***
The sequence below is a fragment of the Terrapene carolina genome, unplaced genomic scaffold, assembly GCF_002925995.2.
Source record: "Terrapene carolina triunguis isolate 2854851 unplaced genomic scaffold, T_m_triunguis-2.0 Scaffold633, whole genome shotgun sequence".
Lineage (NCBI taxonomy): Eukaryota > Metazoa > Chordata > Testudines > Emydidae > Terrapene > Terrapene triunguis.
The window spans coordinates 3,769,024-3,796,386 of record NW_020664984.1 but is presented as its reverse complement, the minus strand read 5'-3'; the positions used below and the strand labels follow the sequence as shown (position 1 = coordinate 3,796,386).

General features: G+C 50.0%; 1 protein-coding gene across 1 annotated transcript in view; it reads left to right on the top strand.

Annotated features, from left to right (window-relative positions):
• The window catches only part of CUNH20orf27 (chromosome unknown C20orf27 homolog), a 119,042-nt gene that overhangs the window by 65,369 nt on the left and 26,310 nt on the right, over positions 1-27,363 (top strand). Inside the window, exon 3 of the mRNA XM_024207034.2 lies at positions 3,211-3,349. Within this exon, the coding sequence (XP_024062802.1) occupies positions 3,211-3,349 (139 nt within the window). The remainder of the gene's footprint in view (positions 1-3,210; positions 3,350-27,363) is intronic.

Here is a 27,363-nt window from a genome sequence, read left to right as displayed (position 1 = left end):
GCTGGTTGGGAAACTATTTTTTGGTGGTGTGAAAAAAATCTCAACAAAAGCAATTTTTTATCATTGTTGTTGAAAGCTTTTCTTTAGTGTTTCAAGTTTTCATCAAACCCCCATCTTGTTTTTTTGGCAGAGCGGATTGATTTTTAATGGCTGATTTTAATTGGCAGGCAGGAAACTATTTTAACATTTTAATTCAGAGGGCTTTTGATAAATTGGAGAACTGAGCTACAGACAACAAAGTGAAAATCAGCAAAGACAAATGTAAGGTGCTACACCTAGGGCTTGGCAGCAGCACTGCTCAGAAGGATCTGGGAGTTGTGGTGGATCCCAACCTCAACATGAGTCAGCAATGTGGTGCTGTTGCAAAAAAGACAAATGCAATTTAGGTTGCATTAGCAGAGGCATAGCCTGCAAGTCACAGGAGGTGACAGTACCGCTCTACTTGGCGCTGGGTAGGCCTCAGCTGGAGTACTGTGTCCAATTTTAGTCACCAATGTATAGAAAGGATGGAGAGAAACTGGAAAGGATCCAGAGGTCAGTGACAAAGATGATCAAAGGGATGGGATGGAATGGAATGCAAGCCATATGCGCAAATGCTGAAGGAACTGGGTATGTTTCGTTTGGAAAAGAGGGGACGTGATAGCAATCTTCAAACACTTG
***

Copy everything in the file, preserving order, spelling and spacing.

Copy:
The sequence below is a fragment of the Terrapene carolina genome, unplaced genomic scaffold, assembly GCF_002925995.2.
Source record: "Terrapene carolina triunguis isolate 2854851 unplaced genomic scaffold, T_m_triunguis-2.0 Scaffold633, whole genome shotgun sequence".
Lineage (NCBI taxonomy): Eukaryota > Metazoa > Chordata > Testudines > Emydidae > Terrapene > Terrapene triunguis.
The window spans coordinates 3,769,024-3,796,386 of record NW_020664984.1 but is presented as its reverse complement, the minus strand read 5'-3'; the positions used below and the strand labels follow the sequence as shown (position 1 = coordinate 3,796,386).

General features: G+C 50.0%; 1 protein-coding gene across 1 annotated transcript in view; it reads left to right on the top strand.

Annotated features, from left to right (window-relative positions):
• The window catches only part of CUNH20orf27 (chromosome unknown C20orf27 homolog), a 119,042-nt gene that overhangs the window by 65,369 nt on the left and 26,310 nt on the right, over positions 1-27,363 (top strand). Inside the window, exon 3 of the mRNA XM_024207034.2 lies at positions 3,211-3,349. Within this exon, the coding sequence (XP_024062802.1) occupies positions 3,211-3,349 (139 nt within the window). The remainder of the gene's footprint in view (positions 1-3,210; positions 3,350-27,363) is intronic.

Here is a 27,363-nt window from a genome sequence, read left to right as displayed (position 1 = left end):
GCTGGTTGGGAAACTATTTTTTGGTGGTGTGAAAAAAATCTCAACAAAAGCAATTTTTTATCATTGTTGTTGAAAGCTTTTCTTTAGTGTTTCAAGTTTTCATCAAACCCCCATCTTGTTTTTTTGGCAGAGCGGATTGATTTTTAATGGCTGATTTTAATTGGCAGGCAGGAAACTATTTTAACATTTTAATTCAGAGGGCTTTTGATAAATTGGAGAACTGAGCTACAGACAACAAAGTGAAAATCAGCAAAGACAAATGTAAGGTGCTACACCTAGGGCTTGGCAGCAGCACTGCTCAGAAGGATCTGGGAGTTGTGGTGGATCCCAACCTCAACATGAGTCAGCAATGTGGTGCTGTTGCAAAAAAGACAAATGCAATTTAGGTTGCATTAGCAGAGGCATAGCCTGCAAGTCACAGGAGGTGACAGTACCGCTCTACTTGGCGCTGGGTAGGCCTCAGCTGGAGTACTGTGTCCAATTTTAGTCACCAATGTATAGAAAGGATGGAGAGAAACTGGAAAGGATCCAGAGGTCAGTGACAAAGATGATCAAAGGGATGGGATGGAATGGAATGCAAGCCATATGCGCAAATGCTGAAGGAACTGGGTATGTTTCGTTTGGAAAAGAGGGGACGTGATAGCAATCTTCAAACACTTG